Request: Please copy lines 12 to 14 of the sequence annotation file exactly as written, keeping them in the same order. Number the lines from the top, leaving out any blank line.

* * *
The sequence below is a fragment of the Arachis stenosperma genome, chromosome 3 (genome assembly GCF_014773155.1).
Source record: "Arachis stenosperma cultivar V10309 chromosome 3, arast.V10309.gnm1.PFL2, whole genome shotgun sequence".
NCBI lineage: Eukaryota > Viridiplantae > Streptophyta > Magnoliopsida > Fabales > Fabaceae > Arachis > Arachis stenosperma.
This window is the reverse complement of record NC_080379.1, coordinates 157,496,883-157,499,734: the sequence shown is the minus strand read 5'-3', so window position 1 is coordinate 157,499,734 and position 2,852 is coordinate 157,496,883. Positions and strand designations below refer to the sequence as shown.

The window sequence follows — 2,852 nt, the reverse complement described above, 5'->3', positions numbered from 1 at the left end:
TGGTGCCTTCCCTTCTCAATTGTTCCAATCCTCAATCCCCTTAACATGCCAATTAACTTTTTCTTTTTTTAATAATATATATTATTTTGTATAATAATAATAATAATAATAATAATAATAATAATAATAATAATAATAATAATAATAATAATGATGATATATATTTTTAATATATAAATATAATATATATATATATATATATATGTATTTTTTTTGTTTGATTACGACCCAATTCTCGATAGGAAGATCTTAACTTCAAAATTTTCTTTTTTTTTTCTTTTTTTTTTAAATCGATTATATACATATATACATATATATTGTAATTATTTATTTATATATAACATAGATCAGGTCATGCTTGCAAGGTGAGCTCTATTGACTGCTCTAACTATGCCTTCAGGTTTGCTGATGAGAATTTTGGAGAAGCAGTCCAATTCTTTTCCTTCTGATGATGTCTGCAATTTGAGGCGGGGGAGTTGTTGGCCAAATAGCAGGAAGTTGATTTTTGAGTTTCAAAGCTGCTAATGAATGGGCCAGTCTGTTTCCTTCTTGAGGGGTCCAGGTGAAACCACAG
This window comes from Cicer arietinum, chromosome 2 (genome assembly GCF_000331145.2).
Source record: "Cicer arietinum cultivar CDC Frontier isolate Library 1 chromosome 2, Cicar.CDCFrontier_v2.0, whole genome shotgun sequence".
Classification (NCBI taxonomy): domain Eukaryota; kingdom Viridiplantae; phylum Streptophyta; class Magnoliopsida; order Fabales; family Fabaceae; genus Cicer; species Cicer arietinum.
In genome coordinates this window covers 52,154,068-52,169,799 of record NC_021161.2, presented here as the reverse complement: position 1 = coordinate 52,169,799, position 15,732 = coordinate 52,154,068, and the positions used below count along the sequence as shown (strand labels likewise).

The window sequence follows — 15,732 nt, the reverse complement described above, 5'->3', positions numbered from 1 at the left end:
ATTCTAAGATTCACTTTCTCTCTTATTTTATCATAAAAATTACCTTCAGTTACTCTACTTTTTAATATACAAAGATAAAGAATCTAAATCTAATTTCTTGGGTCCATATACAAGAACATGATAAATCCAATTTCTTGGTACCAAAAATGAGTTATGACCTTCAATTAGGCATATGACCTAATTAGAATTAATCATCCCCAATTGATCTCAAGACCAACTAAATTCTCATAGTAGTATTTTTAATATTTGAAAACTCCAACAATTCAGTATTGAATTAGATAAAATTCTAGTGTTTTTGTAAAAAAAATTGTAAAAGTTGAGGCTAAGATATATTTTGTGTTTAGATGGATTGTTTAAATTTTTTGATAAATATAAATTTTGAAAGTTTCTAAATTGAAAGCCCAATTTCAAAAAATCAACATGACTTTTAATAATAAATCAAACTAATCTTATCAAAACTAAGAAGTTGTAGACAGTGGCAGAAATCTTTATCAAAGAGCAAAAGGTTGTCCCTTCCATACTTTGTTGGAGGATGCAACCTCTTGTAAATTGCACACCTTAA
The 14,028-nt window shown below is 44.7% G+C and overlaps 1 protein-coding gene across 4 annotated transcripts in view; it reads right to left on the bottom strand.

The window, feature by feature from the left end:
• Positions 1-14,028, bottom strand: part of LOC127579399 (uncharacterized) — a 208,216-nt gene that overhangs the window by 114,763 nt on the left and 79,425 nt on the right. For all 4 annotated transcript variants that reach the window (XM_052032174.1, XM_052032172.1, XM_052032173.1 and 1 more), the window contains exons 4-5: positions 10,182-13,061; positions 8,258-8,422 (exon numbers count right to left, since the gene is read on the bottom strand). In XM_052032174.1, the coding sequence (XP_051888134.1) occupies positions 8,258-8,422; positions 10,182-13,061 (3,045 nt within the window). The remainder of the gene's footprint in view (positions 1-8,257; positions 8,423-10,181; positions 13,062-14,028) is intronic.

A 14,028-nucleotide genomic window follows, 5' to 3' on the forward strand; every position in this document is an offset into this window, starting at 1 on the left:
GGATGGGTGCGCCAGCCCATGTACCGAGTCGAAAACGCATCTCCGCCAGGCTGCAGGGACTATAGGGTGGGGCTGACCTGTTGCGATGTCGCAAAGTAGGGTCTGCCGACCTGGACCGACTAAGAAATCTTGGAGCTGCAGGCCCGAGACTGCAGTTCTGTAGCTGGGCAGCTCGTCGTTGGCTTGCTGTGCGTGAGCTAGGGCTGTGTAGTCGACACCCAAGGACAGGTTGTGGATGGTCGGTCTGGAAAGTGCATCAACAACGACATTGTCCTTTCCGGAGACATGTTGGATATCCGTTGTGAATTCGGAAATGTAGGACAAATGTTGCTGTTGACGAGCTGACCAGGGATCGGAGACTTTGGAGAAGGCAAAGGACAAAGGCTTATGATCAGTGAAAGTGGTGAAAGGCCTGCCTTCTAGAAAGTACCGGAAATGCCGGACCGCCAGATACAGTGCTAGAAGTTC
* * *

ATTCTAAGATTCACTTTCTCTCTTATTTTATCATAAAAATTACCTTCAGTTACTCTACTTTTTAATATACAAAGATAAAGAATCTAAATCTAATTTCTTGGGTCCATATACAAGAACATGATAAATCCAATTTCTTGGTACCAAAAATGAGTTATGACCTTCAATTAGGCATATGACCTAATTAGAATTAATCATCCCCAATTGATCTCAAGACCAACTAAATTCTCATAGTAGTATTTTTAATATTTGAAAACTCCAACAATTCAGTATTGAATTAGATAAAATTCTAGTGTTTTTGTAAAAAAAATTGTAAAAGTTGAGGCTAAGATATATTTTGTGTTTAGATGGATTGTTTAAATTTTTTGATAAATATAAATTTTGAAAGTTTCTAAATTGAAAGCCCAATTTCAAAAAATCAACATGACTTTTAATAATAAATCAAACTAATCTTATCAAAACTAAGAAGTTGTAGACAGTGGCAGAAATCTTTATCAAAGAGCAAAAGGTTGTCCCTTCCATACTTTGTTGGAGGATGCAACCTCTTGTAAATTGCACACCTTAA
The 14,028-nt window shown below is 44.7% G+C and overlaps 1 protein-coding gene across 4 annotated transcripts in view; it reads right to left on the bottom strand.

The window, feature by feature from the left end: